A Grand Rapids-based mining company has bought its second foreign iron ore mine.

Tacora Resources announced Thursday it had completed the acquisition of Sydvaranger Mining AS, an iron ore mine and processing plant in Sor-Varanger, Norway, that has not operated since 2015. The purchase price was not disclosed, but was paid for in the form of shares in Tacora, the company said in a news release.

"With this acquisition, we bring together two responsible mining companies with capacity to produce an iron ore concentrate with characteristics very desirable to steelmakers," Thierry Martel, the president and CEO of Tacora, said in the release. "The Sydvaranger Mine builds upon our strategy to deliver high-grade iron ore products to steelmakers globally allowing them to produce more steel per tonne (metric ton, or 1,000 kilograms) of raw material input and therefore reduce their environmental footprint."

Joe Broking, Tacora's executive vice president and chief financial officer, told the News Tribune that a restart date for Sydvaranger was not yet known as the company was focused on ramping up production of its other mine, the Scully Mine in Wabush, Newfoundland and Labrador, back up to its capacity of 6 million tons of pellets per year. It's currently producing about 3.5 million-4 million tons of pellets per year and employs more than 300 people.

Tacora's Grand Rapids headquarters has 11 staff. Broking would not say how many people the company expects to employ at Sydvaranger as plans could change.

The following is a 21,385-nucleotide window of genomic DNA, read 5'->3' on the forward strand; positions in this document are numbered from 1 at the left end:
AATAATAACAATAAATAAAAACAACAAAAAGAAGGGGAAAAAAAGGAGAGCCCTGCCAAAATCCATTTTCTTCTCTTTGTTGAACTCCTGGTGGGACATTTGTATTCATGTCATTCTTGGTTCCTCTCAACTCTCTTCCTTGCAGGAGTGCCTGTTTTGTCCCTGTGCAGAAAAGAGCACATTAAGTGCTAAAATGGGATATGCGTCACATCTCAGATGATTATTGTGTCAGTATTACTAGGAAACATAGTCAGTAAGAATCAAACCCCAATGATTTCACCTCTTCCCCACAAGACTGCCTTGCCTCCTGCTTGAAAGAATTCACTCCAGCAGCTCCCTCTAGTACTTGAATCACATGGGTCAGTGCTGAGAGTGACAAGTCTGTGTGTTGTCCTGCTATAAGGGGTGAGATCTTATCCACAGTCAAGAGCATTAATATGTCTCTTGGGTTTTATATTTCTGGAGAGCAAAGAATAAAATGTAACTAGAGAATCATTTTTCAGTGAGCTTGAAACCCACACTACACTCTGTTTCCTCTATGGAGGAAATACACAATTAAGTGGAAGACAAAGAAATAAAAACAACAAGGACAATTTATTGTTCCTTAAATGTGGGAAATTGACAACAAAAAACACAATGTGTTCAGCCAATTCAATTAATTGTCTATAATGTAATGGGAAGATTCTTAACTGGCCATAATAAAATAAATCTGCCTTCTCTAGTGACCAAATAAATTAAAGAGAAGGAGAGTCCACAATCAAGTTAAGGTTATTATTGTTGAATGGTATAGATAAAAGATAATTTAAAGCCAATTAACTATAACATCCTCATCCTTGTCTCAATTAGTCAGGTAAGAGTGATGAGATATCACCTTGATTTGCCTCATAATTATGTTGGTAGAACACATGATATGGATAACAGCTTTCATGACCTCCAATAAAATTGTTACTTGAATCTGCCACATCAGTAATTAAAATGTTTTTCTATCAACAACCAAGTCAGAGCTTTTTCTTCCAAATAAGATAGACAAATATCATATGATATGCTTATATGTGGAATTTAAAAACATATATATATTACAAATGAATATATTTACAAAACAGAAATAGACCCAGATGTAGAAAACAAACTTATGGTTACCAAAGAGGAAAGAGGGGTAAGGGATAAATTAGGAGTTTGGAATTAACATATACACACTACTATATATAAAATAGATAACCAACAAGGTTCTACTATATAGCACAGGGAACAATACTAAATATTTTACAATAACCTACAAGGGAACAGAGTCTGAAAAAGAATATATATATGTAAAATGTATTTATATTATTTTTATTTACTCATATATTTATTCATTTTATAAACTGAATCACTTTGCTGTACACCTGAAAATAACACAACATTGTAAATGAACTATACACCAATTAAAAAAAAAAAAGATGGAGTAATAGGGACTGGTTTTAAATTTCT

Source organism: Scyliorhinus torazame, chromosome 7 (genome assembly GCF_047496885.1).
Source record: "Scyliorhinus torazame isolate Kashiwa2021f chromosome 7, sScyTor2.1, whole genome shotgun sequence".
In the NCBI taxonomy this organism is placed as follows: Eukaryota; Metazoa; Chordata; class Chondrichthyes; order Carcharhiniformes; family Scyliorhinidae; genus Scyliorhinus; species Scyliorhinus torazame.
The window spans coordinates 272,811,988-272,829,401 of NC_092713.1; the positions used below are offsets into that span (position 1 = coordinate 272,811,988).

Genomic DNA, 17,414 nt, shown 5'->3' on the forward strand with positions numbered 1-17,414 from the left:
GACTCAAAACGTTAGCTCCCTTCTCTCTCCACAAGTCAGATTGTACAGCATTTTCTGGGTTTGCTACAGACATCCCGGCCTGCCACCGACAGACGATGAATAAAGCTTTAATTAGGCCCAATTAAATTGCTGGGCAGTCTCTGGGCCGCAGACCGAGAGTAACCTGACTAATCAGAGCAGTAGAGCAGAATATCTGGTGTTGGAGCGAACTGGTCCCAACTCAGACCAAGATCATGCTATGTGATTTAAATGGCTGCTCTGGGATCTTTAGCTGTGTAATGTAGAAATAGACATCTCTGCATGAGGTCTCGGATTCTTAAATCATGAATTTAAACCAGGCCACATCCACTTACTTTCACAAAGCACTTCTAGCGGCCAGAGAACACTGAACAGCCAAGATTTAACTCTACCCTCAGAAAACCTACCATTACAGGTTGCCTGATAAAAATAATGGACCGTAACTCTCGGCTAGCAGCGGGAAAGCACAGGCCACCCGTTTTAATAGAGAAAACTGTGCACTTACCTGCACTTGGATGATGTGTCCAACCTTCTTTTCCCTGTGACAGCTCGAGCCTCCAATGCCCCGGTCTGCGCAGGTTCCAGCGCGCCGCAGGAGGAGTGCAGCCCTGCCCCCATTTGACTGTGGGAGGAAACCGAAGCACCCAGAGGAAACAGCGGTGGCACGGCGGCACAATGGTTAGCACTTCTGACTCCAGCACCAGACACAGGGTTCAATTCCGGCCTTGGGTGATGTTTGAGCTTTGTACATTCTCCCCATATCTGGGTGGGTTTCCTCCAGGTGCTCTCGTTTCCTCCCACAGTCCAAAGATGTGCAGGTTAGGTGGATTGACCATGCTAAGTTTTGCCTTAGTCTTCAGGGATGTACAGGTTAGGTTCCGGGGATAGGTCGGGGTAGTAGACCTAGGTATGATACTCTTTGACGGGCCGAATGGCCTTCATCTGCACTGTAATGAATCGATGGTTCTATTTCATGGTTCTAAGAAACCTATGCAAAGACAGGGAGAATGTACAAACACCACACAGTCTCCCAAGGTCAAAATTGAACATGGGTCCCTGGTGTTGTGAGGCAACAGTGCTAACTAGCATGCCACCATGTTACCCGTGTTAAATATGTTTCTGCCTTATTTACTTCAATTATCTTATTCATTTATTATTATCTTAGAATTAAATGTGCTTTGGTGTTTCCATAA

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The Sydvaranger mine is capable of producing up to 4 million tons of pellets per year with a 68% iron content. It operated from 1910 to 1997 and again from 2009 to 2015. Norwegian Shipping and logistics company Tschudi Group re-acquired the mine in 2016 and has been studying and seeking a potential restart since, bringing on Orion Mine Finance as a financial partner in 2018.

Tacora formed in 2017 by Matt and Larry Lehtinen, the former owners of the bankrupt Magnetation operations near Grand Rapids. Tacora bought the Scully Mine in 2017 and restarted production in summer 2019.

Larry Lehtinen was CEO of Magnetation while his son, Matt Lehtinen, was president. At its peak in 2014, Magnetation had more than 500 employees, but closed its plant and filed for Chapter 11 bankruptcy in 2015 as iron ore prices plummeted.

Broking said Larry Lehtinen was still on Tacora's board of directors while Matt Lehtinen "had moved on" but did not comment further on his departure.